Ethics approval and consent to participate

Not applicable.

Consent for publication

Not applicable.

Competing interests

The authors declare that they have no competing interests.

Publisher’s Note

Springer Nature remains neutral with regard to jurisdictional claims in published maps and institutional affiliations.

Open AccessThis article is distributed under the terms of the Creative Commons Attribution 4.0 International License (http://creativecommons.org/licenses/by/4.0/), which permits unrestricted use, distribution, and reproduction in any medium, provided you give appropriate credit to the original author(s) and the source, provide a link to the Creative Commons license, and indicate if changes were made. The Creative Commons Public Domain Dedication waiver (http://creativecommons.org/publicdomain/zero/1.0/) applies to the data made available in this article, unless otherwise stated.

Authors’ Affiliations

(1)
Department of Plant Biology, University of Illinois, Urbana, USA
(2)
Institute for Genomic Biology, University of Illinois, Urbana, USA
(3)
USDA ARS Global Change and Photosynthesis Research Unit, Urbana, USA
(4)
Current address: Department of Plant Biology, Michigan State University, East Lansing, USA
(5)
Current address: The Scotts Company, Marysville, USA

References

  1. Ciais P, Reichstein M, Viovy N, Granier A, Ogee J, Allard V, et al. Europe-wide reduction in primary productivity caused by the heat and drought in 2003. Nature. 2005;437:529–33.View ArticlePubMedGoogle Scholar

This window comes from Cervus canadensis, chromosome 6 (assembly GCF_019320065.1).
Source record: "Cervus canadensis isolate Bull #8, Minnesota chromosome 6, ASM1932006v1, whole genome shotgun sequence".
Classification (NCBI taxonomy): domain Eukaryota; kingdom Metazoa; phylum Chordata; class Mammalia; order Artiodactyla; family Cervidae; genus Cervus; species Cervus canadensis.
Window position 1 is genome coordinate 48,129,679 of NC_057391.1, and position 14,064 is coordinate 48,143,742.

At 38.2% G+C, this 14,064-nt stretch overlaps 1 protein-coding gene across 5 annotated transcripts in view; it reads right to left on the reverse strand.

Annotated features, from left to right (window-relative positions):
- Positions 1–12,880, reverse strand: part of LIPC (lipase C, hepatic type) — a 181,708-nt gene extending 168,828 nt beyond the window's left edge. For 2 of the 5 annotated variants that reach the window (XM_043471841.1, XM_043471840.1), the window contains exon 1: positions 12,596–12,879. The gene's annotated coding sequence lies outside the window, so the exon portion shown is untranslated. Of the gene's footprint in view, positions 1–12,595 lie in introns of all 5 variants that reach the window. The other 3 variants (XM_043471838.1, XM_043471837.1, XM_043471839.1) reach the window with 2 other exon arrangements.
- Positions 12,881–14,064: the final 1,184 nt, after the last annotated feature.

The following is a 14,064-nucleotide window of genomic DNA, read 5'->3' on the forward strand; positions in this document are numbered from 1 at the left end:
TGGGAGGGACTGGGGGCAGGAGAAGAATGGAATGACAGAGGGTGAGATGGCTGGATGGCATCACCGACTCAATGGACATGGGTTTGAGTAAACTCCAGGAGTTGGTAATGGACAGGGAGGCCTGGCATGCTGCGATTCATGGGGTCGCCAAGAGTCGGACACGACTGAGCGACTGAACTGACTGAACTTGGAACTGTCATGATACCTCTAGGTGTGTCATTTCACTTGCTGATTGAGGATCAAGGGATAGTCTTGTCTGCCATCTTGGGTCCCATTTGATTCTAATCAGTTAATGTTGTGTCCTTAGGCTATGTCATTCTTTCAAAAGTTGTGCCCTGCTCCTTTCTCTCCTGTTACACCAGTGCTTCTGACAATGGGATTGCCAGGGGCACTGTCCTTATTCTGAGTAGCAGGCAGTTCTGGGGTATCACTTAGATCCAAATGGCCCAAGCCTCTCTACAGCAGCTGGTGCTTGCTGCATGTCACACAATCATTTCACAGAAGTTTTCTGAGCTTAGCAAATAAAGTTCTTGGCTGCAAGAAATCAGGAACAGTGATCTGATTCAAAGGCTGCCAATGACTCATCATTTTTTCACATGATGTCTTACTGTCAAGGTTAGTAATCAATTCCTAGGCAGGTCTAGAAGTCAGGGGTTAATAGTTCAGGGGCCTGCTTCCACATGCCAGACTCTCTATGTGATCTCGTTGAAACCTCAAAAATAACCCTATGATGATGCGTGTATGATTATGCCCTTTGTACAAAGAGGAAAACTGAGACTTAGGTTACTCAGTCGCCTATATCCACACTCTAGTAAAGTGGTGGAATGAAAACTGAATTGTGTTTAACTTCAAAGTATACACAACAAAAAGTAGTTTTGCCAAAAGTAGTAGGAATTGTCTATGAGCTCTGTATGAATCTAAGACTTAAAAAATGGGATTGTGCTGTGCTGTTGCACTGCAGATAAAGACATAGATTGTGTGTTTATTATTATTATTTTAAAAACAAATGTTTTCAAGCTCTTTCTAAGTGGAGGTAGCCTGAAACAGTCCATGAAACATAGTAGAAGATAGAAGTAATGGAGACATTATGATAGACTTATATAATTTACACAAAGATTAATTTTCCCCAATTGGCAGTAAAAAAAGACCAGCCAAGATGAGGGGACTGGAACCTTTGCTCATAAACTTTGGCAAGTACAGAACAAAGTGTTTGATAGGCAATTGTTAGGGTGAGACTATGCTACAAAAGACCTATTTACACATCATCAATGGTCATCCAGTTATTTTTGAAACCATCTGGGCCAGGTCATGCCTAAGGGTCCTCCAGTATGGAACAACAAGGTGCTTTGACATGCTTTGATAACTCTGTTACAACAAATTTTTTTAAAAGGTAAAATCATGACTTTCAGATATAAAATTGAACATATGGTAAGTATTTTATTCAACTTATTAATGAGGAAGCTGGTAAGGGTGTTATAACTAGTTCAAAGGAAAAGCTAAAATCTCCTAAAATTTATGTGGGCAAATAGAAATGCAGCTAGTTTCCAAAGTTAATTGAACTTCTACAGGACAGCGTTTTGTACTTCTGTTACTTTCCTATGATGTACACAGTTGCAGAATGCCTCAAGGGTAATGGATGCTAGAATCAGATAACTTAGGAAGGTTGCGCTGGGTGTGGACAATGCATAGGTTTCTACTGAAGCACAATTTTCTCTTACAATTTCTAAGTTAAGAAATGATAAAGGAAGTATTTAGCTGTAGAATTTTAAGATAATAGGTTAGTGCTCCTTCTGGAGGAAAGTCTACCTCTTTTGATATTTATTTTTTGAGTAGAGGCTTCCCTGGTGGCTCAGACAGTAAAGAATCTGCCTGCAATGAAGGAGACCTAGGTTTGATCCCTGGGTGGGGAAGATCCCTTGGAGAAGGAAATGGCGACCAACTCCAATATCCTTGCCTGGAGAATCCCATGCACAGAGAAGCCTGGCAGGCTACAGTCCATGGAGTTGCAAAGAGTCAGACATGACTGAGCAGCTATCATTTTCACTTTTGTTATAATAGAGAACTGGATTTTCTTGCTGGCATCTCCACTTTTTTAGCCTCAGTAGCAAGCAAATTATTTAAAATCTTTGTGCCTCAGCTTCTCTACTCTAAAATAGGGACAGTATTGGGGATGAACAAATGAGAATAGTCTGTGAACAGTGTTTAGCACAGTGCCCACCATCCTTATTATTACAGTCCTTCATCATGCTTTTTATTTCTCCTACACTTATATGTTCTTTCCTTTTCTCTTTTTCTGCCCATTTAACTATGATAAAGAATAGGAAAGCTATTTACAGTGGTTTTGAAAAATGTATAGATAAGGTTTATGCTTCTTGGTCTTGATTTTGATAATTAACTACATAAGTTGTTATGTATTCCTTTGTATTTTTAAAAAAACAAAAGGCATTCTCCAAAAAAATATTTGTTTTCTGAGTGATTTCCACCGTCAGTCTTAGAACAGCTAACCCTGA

2. Lobell DB, Field CB. Global scale climate - crop yield relationships and the impacts of recent warming. Environ Res Lett. 2007;2Google Scholar
  3. Van Dingenen R, Dentener FJ, Raes F, Krol MC, Emberson L, Cofala J. (2009) the global impact of ozone on agricultural crop yields under current and future air quality legislation. Atmos. Environment. 2009;43:604–18.Google Scholar
  4. Fedoroff NV, Battisti DS, Beachy RN, Cooper PJM, Fischhoff DA, Hodges CN, et al. Radically rethinking agriculture for the 21st century. Science. 2010;327:833–4.View ArticlePubMedPubMed CentralGoogle Scholar
  5. Teixeira EI, Fischer G, van Velthuizen H, Walter C, Ewert F. Global hot-spots of heat stress on agricultural crops due to climate change. Agric For Meteorol. 2013;170:206–15.View ArticleGoogle Scholar
  6. IPCC. Summary for policymakers. In: climate change 2013: the physical science basis. Contribution of working group I to the fifth assessment report of the intergovernmental panel on climate change Cambridge. United Kingdom and New York, NY, USA: Cambridge University Press; 2013.Google Scholar